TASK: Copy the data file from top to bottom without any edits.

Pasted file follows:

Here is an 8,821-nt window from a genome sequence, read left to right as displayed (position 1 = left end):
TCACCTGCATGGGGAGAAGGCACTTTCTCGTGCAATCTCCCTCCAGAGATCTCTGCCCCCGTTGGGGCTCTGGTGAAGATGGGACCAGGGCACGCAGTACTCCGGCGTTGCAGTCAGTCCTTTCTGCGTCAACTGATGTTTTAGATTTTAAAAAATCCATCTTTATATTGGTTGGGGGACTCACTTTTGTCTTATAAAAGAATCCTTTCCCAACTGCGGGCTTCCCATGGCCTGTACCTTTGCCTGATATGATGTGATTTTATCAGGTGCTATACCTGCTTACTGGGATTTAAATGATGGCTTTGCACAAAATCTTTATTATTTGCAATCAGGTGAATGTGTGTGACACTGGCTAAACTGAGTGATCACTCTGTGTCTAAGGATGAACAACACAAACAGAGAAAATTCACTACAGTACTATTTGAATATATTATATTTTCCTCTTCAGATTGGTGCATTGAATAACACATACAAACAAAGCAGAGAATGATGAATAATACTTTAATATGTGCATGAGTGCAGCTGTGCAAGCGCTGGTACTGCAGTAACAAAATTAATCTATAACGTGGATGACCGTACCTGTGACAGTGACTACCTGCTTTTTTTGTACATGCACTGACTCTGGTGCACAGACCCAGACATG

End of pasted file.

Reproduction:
Here is an 8,821-nt window from a genome sequence, read left to right as displayed (position 1 = left end):
TCACCTGCATGGGGAGAAGGCACTTTCTCGTGCAATCTCCCTCCAGAGATCTCTGCCCCCGTTGGGGCTCTGGTGAAGATGGGACCAGGGCACGCAGTACTCCGGCGTTGCAGTCAGTCCTTTCTGCGTCAACTGATGTTTTAGATTTTAAAAAATCCATCTTTATATTGGTTGGGGGACTCACTTTTGTCTTATAAAAGAATCCTTTCCCAACTGCGGGCTTCCCATGGCCTGTACCTTTGCCTGATATGATGTGATTTTATCAGGTGCTATACCTGCTTACTGGGATTTAAATGATGGCTTTGCACAAAATCTTTATTATTTGCAATCAGGTGAATGTGTGTGACACTGGCTAAACTGAGTGATCACTCTGTGTCTAAGGATGAACAACACAAACAGAGAAAATTCACTACAGTACTATTTGAATATATTATATTTTCCTCTTCAGATTGGTGCATTGAATAACACATACAAACAAAGCAGAGAATGATGAATAATACTTTAATATGTGCATGAGTGCAGCTGTGCAAGCGCTGGTACTGCAGTAACAAAATTAATCTATAACGTGGATGACCGTACCTGTGACAGTGACTACCTGCTTTTTTTGTACATGCACTGACTCTGGTGCACAGACCCAGACATG